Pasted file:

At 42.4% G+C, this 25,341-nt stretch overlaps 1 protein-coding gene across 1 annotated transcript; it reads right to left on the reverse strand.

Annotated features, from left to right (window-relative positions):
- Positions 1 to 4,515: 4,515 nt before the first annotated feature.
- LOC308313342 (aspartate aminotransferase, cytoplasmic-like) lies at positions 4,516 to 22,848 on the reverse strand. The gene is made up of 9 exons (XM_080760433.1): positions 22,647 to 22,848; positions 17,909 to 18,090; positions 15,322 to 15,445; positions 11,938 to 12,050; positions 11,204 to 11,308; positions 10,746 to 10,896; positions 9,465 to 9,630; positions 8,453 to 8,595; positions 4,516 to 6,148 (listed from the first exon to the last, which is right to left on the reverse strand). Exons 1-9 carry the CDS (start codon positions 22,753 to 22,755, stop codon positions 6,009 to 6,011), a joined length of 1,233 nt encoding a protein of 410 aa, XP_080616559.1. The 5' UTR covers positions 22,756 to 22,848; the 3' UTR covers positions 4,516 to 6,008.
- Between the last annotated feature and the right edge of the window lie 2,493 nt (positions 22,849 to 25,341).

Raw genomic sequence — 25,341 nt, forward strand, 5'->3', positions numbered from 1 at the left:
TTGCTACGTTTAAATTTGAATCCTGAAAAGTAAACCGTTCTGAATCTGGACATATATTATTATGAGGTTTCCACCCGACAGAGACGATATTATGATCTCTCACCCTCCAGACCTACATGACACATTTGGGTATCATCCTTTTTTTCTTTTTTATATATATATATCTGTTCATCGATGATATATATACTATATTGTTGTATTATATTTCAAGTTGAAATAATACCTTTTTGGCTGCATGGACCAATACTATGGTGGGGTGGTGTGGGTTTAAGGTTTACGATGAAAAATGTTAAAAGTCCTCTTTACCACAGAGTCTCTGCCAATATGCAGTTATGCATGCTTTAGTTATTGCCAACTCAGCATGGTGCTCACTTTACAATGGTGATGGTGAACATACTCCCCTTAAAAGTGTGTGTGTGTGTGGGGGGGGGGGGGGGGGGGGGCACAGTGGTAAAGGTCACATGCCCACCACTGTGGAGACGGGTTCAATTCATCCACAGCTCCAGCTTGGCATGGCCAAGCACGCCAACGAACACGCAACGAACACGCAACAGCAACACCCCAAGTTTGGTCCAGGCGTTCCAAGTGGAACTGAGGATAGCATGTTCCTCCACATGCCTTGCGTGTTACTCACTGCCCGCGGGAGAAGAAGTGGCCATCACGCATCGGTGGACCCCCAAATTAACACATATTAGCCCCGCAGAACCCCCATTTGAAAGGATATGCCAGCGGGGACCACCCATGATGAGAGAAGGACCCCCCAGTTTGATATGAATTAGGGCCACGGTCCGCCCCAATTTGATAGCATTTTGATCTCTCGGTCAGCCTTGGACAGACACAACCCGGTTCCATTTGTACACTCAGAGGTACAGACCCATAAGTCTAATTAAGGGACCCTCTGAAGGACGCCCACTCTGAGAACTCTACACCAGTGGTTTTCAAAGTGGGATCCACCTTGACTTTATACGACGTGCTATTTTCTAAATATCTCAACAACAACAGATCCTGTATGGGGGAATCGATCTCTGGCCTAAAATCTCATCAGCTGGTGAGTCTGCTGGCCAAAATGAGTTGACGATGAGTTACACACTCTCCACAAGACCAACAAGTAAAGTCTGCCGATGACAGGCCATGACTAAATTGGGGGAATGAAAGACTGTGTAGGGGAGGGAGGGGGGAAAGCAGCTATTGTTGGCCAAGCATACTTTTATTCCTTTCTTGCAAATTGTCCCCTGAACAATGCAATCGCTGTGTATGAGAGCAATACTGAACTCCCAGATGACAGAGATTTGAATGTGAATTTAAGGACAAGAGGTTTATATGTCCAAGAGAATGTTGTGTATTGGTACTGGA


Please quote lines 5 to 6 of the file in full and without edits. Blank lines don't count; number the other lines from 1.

- Between the last annotated feature and the right edge of the window lie 2,493 nt (positions 22,849 to 25,341).

Raw genomic sequence — 25,341 nt, forward strand, 5'->3', positions numbered from 1 at the left: